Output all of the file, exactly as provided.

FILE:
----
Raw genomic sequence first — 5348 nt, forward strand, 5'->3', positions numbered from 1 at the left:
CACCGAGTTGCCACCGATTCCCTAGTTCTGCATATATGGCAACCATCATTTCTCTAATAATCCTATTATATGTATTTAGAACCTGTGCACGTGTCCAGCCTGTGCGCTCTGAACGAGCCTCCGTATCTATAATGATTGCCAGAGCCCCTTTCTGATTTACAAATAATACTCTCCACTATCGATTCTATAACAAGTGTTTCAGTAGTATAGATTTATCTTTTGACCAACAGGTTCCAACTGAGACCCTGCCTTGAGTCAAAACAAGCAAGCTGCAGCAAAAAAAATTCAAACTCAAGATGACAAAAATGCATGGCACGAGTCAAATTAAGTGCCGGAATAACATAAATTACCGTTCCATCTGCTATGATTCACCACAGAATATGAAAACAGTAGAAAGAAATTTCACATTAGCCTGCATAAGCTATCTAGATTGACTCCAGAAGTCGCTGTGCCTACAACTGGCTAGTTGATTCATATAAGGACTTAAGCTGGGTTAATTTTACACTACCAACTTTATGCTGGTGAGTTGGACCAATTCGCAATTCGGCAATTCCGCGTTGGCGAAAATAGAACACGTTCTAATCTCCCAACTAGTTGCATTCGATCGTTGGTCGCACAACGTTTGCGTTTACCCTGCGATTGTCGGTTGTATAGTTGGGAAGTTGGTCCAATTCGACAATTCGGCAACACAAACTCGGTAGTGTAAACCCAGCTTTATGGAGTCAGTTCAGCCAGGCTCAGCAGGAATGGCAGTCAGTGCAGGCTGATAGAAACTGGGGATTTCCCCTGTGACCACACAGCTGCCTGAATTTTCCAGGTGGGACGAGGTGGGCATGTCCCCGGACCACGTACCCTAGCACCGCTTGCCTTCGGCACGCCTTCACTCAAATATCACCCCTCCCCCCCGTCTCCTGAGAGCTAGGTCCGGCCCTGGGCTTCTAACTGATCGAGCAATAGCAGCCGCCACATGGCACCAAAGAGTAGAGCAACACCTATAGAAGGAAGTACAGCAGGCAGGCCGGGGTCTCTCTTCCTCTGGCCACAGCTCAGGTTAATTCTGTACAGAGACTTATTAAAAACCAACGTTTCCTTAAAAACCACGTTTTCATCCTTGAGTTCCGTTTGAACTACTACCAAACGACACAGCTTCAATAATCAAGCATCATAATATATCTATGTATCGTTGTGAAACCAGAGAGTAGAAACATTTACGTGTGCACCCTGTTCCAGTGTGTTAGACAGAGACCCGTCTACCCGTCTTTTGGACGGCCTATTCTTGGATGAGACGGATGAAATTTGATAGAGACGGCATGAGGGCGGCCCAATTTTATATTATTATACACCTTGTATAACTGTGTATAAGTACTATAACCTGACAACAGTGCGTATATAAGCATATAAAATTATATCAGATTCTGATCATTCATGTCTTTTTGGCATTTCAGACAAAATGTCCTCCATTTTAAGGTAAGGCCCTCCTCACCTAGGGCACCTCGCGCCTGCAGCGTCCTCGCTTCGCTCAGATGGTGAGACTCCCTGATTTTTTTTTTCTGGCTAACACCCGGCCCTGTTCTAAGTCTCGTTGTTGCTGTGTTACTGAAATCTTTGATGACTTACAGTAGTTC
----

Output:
Raw genomic sequence first — 5348 nt, forward strand, 5'->3', positions numbered from 1 at the left:
CACCGAGTTGCCACCGATTCCCTAGTTCTGCATATATGGCAACCATCATTTCTCTAATAATCCTATTATATGTATTTAGAACCTGTGCACGTGTCCAGCCTGTGCGCTCTGAACGAGCCTCCGTATCTATAATGATTGCCAGAGCCCCTTTCTGATTTACAAATAATACTCTCCACTATCGATTCTATAACAAGTGTTTCAGTAGTATAGATTTATCTTTTGACCAACAGGTTCCAACTGAGACCCTGCCTTGAGTCAAAACAAGCAAGCTGCAGCAAAAAAAATTCAAACTCAAGATGACAAAAATGCATGGCACGAGTCAAATTAAGTGCCGGAATAACATAAATTACCGTTCCATCTGCTATGATTCACCACAGAATATGAAAACAGTAGAAAGAAATTTCACATTAGCCTGCATAAGCTATCTAGATTGACTCCAGAAGTCGCTGTGCCTACAACTGGCTAGTTGATTCATATAAGGACTTAAGCTGGGTTAATTTTACACTACCAACTTTATGCTGGTGAGTTGGACCAATTCGCAATTCGGCAATTCCGCGTTGGCGAAAATAGAACACGTTCTAATCTCCCAACTAGTTGCATTCGATCGTTGGTCGCACAACGTTTGCGTTTACCCTGCGATTGTCGGTTGTATAGTTGGGAAGTTGGTCCAATTCGACAATTCGGCAACACAAACTCGGTAGTGTAAACCCAGCTTTATGGAGTCAGTTCAGCCAGGCTCAGCAGGAATGGCAGTCAGTGCAGGCTGATAGAAACTGGGGATTTCCCCTGTGACCACACAGCTGCCTGAATTTTCCAGGTGGGACGAGGTGGGCATGTCCCCGGACCACGTACCCTAGCACCGCTTGCCTTCGGCACGCCTTCACTCAAATATCACCCCTCCCCCCCGTCTCCTGAGAGCTAGGTCCGGCCCTGGGCTTCTAACTGATCGAGCAATAGCAGCCGCCACATGGCACCAAAGAGTAGAGCAACACCTATAGAAGGAAGTACAGCAGGCAGGCCGGGGTCTCTCTTCCTCTGGCCACAGCTCAGGTTAATTCTGTACAGAGACTTATTAAAAACCAACGTTTCCTTAAAAACCACGTTTTCATCCTTGAGTTCCGTTTGAACTACTACCAAACGACACAGCTTCAATAATCAAGCATCATAATATATCTATGTATCGTTGTGAAACCAGAGAGTAGAAACATTTACGTGTGCACCCTGTTCCAGTGTGTTAGACAGAGACCCGTCTACCCGTCTTTTGGACGGCCTATTCTTGGATGAGACGGATGAAATTTGATAGAGACGGCATGAGGGCGGCCCAATTTTATATTATTATACACCTTGTATAACTGTGTATAAGTACTATAACCTGACAACAGTGCGTATATAAGCATATAAAATTATATCAGATTCTGATCATTCATGTCTTTTTGGCATTTCAGACAAAATGTCCTCCATTTTAAGGTAAGGCCCTCCTCACCTAGGGCACCTCGCGCCTGCAGCGTCCTCGCTTCGCTCAGATGGTGAGACTCCCTGATTTTTTTTTTCTGGCTAACACCCGGCCCTGTTCTAAGTCTCGTTGTTGCTGTGTTACTGAAATCTTTGATGACTTACAGTAGTTC